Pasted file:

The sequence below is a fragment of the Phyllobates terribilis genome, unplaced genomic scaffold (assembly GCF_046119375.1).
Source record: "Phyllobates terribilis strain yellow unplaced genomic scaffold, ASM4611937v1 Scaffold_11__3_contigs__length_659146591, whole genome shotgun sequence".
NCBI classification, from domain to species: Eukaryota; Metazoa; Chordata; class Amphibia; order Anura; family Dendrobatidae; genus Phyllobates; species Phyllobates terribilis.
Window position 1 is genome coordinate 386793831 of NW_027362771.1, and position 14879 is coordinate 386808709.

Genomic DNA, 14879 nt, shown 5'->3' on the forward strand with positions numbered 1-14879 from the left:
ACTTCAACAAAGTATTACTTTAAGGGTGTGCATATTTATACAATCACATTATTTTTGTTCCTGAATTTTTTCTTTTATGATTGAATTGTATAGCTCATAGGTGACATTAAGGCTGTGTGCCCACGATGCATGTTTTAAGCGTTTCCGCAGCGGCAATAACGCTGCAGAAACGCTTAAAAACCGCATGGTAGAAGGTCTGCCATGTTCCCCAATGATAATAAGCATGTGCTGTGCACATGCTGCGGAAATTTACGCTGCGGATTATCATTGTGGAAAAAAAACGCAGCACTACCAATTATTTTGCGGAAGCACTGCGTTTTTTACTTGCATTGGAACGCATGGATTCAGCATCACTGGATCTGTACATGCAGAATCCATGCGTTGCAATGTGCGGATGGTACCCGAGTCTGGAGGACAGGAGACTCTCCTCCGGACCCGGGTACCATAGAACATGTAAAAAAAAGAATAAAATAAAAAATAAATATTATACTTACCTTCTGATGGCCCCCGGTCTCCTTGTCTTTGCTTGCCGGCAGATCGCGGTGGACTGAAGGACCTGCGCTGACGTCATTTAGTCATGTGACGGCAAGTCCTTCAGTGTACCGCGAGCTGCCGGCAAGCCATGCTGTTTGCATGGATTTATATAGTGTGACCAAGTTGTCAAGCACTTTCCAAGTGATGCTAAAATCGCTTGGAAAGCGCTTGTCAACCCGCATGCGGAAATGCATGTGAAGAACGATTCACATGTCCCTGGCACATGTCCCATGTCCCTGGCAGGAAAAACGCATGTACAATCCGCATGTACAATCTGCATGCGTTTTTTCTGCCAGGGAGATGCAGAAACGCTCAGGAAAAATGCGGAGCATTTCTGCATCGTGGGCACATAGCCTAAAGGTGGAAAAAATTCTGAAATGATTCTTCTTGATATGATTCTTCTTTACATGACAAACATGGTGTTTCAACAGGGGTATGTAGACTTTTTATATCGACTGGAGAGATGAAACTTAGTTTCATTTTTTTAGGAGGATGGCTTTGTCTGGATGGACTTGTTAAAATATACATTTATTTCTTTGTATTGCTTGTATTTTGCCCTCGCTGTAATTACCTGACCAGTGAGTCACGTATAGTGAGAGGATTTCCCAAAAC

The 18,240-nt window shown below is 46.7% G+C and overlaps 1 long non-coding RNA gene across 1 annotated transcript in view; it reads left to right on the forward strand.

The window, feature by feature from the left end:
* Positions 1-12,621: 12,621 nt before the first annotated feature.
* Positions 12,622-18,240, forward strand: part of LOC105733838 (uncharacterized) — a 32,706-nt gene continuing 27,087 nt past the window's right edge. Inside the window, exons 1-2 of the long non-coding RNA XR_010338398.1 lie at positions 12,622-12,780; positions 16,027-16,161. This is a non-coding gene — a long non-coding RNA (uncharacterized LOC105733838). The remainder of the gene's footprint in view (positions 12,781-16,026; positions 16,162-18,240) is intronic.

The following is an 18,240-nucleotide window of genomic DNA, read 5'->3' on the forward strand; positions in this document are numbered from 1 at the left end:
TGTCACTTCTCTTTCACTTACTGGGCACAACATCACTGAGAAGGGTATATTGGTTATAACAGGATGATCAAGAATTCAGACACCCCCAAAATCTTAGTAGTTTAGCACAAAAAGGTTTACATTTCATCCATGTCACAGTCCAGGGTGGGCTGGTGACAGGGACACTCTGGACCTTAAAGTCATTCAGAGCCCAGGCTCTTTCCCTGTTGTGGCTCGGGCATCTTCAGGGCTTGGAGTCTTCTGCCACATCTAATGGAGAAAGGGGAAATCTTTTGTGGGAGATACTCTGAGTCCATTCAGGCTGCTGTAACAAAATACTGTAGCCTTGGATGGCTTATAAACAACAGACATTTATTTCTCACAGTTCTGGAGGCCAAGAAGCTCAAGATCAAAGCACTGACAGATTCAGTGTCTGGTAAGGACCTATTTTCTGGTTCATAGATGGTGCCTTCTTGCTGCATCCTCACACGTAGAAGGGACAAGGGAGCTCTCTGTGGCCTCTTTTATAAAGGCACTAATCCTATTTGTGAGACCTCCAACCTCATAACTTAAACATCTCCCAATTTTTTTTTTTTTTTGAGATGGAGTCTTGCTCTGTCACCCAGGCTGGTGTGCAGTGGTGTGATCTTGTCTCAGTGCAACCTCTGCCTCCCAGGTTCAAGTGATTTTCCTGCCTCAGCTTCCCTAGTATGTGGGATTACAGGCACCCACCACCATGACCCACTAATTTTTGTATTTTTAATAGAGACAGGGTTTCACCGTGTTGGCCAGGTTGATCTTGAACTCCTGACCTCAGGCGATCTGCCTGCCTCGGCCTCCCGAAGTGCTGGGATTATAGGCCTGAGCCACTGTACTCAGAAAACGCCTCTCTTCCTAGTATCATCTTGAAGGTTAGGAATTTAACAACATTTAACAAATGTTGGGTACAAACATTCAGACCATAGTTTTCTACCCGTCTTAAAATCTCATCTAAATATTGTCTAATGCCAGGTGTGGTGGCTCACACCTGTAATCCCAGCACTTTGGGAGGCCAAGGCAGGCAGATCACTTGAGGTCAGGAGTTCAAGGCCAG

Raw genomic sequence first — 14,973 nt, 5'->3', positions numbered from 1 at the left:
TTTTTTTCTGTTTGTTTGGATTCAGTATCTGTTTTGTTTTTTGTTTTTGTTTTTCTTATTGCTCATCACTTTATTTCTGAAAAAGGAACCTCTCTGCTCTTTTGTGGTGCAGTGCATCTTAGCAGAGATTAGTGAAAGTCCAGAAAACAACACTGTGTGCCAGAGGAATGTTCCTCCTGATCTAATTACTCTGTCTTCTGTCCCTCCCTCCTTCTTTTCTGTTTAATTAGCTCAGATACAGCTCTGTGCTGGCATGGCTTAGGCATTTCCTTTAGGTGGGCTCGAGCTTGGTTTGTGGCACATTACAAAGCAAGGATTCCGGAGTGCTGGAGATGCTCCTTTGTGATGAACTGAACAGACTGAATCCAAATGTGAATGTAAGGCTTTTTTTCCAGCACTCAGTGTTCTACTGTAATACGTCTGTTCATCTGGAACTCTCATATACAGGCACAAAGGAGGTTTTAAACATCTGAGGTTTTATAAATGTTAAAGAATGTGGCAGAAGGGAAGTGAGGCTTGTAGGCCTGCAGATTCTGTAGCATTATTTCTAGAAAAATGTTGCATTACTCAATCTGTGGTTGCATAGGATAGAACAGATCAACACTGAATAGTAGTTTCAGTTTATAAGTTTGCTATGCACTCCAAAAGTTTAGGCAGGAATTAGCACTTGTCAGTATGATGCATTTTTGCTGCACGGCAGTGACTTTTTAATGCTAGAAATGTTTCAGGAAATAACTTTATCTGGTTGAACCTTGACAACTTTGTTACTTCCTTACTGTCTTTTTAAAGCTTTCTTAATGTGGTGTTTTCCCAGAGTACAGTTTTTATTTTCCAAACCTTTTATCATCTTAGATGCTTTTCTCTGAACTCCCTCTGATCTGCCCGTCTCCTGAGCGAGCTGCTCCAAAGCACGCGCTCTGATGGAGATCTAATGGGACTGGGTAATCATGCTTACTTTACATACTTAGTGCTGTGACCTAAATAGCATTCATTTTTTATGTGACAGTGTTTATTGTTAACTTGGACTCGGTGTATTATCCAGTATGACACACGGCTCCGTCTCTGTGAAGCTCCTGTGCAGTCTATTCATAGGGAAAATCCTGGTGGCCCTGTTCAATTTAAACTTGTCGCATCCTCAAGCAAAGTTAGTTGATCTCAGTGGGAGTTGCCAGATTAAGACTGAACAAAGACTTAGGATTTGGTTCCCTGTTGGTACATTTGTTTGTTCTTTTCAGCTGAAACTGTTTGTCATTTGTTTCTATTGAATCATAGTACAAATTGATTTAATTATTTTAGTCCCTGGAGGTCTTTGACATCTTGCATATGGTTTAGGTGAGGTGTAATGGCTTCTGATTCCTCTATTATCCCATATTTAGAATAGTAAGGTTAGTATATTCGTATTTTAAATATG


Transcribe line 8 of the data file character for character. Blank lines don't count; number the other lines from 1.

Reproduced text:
The window, feature by feature from the left end: